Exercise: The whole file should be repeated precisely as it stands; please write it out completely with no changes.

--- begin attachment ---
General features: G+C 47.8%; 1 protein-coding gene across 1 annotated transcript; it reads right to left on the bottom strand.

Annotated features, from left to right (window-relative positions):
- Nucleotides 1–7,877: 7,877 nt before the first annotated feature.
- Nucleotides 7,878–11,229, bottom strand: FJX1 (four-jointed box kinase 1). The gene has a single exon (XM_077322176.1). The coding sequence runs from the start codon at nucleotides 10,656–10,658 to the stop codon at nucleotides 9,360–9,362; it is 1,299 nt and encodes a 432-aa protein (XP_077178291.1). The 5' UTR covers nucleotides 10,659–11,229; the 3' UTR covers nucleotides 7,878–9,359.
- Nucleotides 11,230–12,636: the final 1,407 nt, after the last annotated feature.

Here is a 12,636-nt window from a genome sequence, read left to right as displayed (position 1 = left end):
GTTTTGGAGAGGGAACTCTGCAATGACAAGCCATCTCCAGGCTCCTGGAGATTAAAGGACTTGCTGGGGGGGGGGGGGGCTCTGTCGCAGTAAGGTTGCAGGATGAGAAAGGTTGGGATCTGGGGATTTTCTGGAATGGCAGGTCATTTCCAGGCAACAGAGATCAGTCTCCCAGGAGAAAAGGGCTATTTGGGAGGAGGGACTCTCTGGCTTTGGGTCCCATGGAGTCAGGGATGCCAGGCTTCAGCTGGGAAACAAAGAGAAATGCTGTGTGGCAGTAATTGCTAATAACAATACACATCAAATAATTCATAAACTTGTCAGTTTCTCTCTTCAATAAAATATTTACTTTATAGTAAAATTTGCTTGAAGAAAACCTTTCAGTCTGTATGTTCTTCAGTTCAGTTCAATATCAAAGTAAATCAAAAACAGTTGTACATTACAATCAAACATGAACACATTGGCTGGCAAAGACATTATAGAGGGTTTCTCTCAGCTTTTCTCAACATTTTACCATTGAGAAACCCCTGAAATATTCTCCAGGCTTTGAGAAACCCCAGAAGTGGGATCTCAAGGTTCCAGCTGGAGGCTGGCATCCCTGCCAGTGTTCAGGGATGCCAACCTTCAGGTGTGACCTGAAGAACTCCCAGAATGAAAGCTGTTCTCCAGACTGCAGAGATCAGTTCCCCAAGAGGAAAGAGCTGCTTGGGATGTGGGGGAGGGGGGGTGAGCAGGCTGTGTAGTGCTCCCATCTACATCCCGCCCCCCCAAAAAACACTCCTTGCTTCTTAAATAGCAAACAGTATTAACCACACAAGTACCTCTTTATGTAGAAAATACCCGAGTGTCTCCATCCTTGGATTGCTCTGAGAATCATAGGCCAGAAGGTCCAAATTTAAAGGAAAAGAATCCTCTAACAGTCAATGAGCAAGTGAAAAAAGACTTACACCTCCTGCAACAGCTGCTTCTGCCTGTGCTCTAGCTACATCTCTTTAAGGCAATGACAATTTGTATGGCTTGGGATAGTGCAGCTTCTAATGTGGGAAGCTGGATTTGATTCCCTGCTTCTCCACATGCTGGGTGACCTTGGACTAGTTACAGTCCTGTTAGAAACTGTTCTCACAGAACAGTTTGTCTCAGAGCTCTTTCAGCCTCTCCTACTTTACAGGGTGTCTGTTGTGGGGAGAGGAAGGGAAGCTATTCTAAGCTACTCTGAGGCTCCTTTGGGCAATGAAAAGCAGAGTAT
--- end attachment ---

General features: G+C 47.8%; 1 protein-coding gene across 1 annotated transcript; it reads right to left on the bottom strand.

Annotated features, from left to right (window-relative positions):
- Nucleotides 1–7,877: 7,877 nt before the first annotated feature.
- Nucleotides 7,878–11,229, bottom strand: FJX1 (four-jointed box kinase 1). The gene has a single exon (XM_077322176.1). The coding sequence runs from the start codon at nucleotides 10,656–10,658 to the stop codon at nucleotides 9,360–9,362; it is 1,299 nt and encodes a 432-aa protein (XP_077178291.1). The 5' UTR covers nucleotides 10,659–11,229; the 3' UTR covers nucleotides 7,878–9,359.
- Nucleotides 11,230–12,636: the final 1,407 nt, after the last annotated feature.

Here is a 12,636-nt window from a genome sequence, read left to right as displayed (position 1 = left end):
GTTTTGGAGAGGGAACTCTGCAATGACAAGCCATCTCCAGGCTCCTGGAGATTAAAGGACTTGCTGGGGGGGGGGGGGGCTCTGTCGCAGTAAGGTTGCAGGATGAGAAAGGTTGGGATCTGGGGATTTTCTGGAATGGCAGGTCATTTCCAGGCAACAGAGATCAGTCTCCCAGGAGAAAAGGGCTATTTGGGAGGAGGGACTCTCTGGCTTTGGGTCCCATGGAGTCAGGGATGCCAGGCTTCAGCTGGGAAACAAAGAGAAATGCTGTGTGGCAGTAATTGCTAATAACAATACACATCAAATAATTCATAAACTTGTCAGTTTCTCTCTTCAATAAAATATTTACTTTATAGTAAAATTTGCTTGAAGAAAACCTTTCAGTCTGTATGTTCTTCAGTTCAGTTCAATATCAAAGTAAATCAAAAACAGTTGTACATTACAATCAAACATGAACACATTGGCTGGCAAAGACATTATAGAGGGTTTCTCTCAGCTTTTCTCAACATTTTACCATTGAGAAACCCCTGAAATATTCTCCAGGCTTTGAGAAACCCCAGAAGTGGGATCTCAAGGTTCCAGCTGGAGGCTGGCATCCCTGCCAGTGTTCAGGGATGCCAACCTTCAGGTGTGACCTGAAGAACTCCCAGAATGAAAGCTGTTCTCCAGACTGCAGAGATCAGTTCCCCAAGAGGAAAGAGCTGCTTGGGATGTGGGGGAGGGGGGGTGAGCAGGCTGTGTAGTGCTCCCATCTACATCCCGCCCCCCCAAAAAACACTCCTTGCTTCTTAAATAGCAAACAGTATTAACCACACAAGTACCTCTTTATGTAGAAAATACCCGAGTGTCTCCATCCTTGGATTGCTCTGAGAATCATAGGCCAGAAGGTCCAAATTTAAAGGAAAAGAATCCTCTAACAGTCAATGAGCAAGTGAAAAAAGACTTACACCTCCTGCAACAGCTGCTTCTGCCTGTGCTCTAGCTACATCTCTTTAAGGCAATGACAATTTGTATGGCTTGGGATAGTGCAGCTTCTAATGTGGGAAGCTGGATTTGATTCCCTGCTTCTCCACATGCTGGGTGACCTTGGACTAGTTACAGTCCTGTTAGAAACTGTTCTCACAGAACAGTTTGTCTCAGAGCTCTTTCAGCCTCTCCTACTTTACAGGGTGTCTGTTGTGGGGAGAGGAAGGGAAGCTATTCTAAGCTACTCTGAGGCTCCTTTGGGCAATGAAAAGCAGAGTAT